The tone had been set earlier in the FDIC administrative proceedings when Fraher did the unheard of.  After considerable internal debate, he loaded a civil enforcement pleading with allegations of criminal wrongdoing.  This was done "to maximize the in terrorem impact of a threat" Fraher wrote in an April 1992 memo to an FDIC review examiner, "a purely tactical decision for purposes of negotiation only, based on my perception that the respondents greatly fear the prospect of negative publicity."   Fraher went on to write: "The pleading exists primarily for the purpose of showing the respondents how nasty things could get if they refuse to negotiate a settlement of the case."   He ended the memo by saying that, should the FDIC have to go forward with the enforcement, the pleading could be made simpler and the criminal allegations dropped. 

When Fraher was cross-examined at trial this spring, the defense used a projector to display the Black's Law Dictionary definition of in terrorem,"In terror or warning; by way of threat."  The image was left on the screen long enough to burn into 12 sets of retinas in the jury box, till the judge finally said, "You can take it down now." 

Judge Morgan, in his written opinion, blasted Fraher as "an overzealous bureaucrat."  "More difficult to understand is the failure of the many layers of supervision between him and indictment to understand and appreciate the unreliability the government's key bit of evidence and the weakness of any other evidence of wrongdoing,". Morgan wrote. 

Those layers went back seven years.  After the FDIC fined the bank $18,000 in 1991, Dick Holland Jr.'s inflammatory letter accompanying the payment sparked another, investigative audit. That review ultimately led to an administrative settlement in 1993 in which Richard Sr. would step down as president of the bank.  But after the bank did well on subsequent routine audits, its lawyers went around the FDIC's Atlanta office and got officials in Washington to let the senior Holland continue. 

At that point, FDIC lawyer Fraher signaled the U.S. Attorney to proceed with a criminal action.  On the last day of the eight-day trial, April 16, Morgan told jurors that testimony and evidence had proven the Hollands not guilty beyond reasonable doubt.  "And that proof, ladies and gentlemen, came from the government witnesses."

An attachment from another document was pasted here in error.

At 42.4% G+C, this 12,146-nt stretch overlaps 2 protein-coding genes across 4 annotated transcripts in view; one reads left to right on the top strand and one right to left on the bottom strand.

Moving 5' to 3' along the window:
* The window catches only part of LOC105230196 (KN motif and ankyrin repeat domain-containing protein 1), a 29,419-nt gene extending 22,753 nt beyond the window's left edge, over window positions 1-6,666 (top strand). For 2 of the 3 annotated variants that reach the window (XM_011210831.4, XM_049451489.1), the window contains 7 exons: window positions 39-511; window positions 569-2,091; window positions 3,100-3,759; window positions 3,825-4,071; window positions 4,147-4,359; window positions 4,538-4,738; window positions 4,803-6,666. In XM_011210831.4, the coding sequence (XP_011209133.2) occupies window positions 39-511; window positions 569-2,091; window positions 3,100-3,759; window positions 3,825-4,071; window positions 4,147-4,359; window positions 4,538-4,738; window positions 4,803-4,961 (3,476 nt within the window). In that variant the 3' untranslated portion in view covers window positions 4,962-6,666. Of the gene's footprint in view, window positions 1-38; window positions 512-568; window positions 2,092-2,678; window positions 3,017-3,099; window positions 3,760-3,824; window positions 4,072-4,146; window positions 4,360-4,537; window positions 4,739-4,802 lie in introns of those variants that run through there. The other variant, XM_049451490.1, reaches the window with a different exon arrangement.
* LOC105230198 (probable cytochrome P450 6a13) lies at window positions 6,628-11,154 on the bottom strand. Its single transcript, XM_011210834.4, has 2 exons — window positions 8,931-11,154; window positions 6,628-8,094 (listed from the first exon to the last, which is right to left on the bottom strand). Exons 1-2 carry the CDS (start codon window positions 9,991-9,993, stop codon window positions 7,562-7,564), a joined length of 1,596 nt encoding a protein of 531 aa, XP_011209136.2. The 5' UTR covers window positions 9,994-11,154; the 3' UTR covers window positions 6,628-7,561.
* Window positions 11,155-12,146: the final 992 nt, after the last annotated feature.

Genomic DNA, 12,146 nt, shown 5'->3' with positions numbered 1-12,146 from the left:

The defense looked more like offense in its strategy of attacking the FDIC's earlier administrative proceedings as well as the federal prosecution. In one example at trial, Fraher and two bank examiners he worked with ended up pointing fingers at each other.  It concerned Fraher's insistence, in a letter to the bank's lawyers handling the administrative matter, that the bank examiner's notes had been destroyed and could not be turned over to them.  The bank's lawyers had been advised by a consultant that those notes would be a trove of information, some of which might help the defense.  It turned out Fraher either was wrong or holding back - the notes had not been destroyed, and, soon after finally turning them over, the FDIC was eager to settle what then was an administrative matter. 

Investigators claimed repeatedly that the Hollands and their employees had hidden loan records, but the examiner's notes, once handed over, showed defense lawyers that those documents indeed had been given to the FDIC.  Fraher claimed at trial that he had been told by examiners the notes were destroyed, implying he heard this from one of two particular examiners.  "Would it surprise you to learn that both of them testified under oath, in court, and both of them denied that they told you the documents had been destroyed?" Hunter Sims, the attorney for Dick Holland Jr., asked Fraher on cross-examination.  "It would surprise me, yes sir," Fraher replied.  The investigative notes made by the examiner, Edward Ostrowski, showed that he had found the loan  papers in question and even noted in his report that there was no problem with them.  Despite  that, he later told the grand jury he had. not found the loan documents.  Testifying at trial,  though, Ostrowski said he not only had found them but also brought them to the attention of his supervisors.